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Attorney General V. Blake Notes

BCL Law Notes > Restitution of Unjust Enrichment BCL Notes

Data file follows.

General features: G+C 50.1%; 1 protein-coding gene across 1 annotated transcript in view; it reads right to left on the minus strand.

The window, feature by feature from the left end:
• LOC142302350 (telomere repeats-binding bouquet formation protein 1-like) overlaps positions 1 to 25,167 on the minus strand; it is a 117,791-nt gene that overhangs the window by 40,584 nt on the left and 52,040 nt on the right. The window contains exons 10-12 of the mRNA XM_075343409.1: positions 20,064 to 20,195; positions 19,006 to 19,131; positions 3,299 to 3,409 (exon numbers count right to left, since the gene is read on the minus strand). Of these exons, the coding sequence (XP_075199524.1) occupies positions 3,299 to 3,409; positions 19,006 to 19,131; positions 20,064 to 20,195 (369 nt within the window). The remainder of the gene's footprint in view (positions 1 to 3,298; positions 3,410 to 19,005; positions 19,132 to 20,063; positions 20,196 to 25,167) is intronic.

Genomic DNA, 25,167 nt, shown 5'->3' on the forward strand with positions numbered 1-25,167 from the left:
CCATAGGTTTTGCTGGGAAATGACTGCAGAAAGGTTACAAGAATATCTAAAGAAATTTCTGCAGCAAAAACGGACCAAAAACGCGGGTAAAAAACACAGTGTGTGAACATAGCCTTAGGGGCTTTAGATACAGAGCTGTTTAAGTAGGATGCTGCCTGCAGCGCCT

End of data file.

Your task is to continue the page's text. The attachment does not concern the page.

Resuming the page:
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ATTORNEY GENERAL V. BLAKE FACTS The defendant was a former member of the Secret Intelligence Service ("SIS") who in 1944 signed an undertaking not to divulge any official information gained as a result of his employment. Between 1951 and 1960 he disclosed valuable secret information to the Soviet Union. In 1961 he was convicted of spying and sentenced to 42 years' imprisonment, but in 1966 he escaped and went to live in Moscow, where he remained. In 1989 he wrote an autobiography, substantial parts of which were based on information he had acquired in the course of his duties as an SIS officer. By section 1(1) of the Official Secrets Act 1989 it was an offence for a person who had been a member of the intelligence services without lawful authority to disclose any information relating to intelligence which was in his possession by virtue of his position as a member of those services. The defendant entered into a publishing contract with a publisher under which he was to receive an advance of PS50,000, a further PS50,000 on delivery of the final manuscript and PS50,000 on publication. After he had already received some PS60,000 from the publisher, the Attorney General brought a private law action against the defendant claiming damages for breach of fiduciary duty and payment of all moneys received and to be received by him from the publisher, on the ground that the defendant owed the Crown a fiduciary duty not to use his position as a former member of the SIS or make use of secret or confidential information received during his service so as to generate a profit for himself. The trial judge had found that Blake owed no fiduciary duty to the Crown since the content that was published in his book no longer remained confidential. Pursuant to this, Attorney general sought to amend the claim and in appeal breach of contract was argued - this was based on the undertaking given by Blake in 1991 that he would not divulge any information he received in his capacity as an intelligence officer. HOLDING The law is now sufficiently mature to recognise a restitutionary claim for profits made from a breach of contract in appropriate situations. These include cases of "skimped" performance, and cases where the defendant obtained his profit by doing "the very thing" he contracted not to do. The present case fell into the latter category: Blake earned his profit by doing the very thing he had promised not to do. Most writers have favoured the view that in some circumstances the innocent party to a breach of contract should be able to compel

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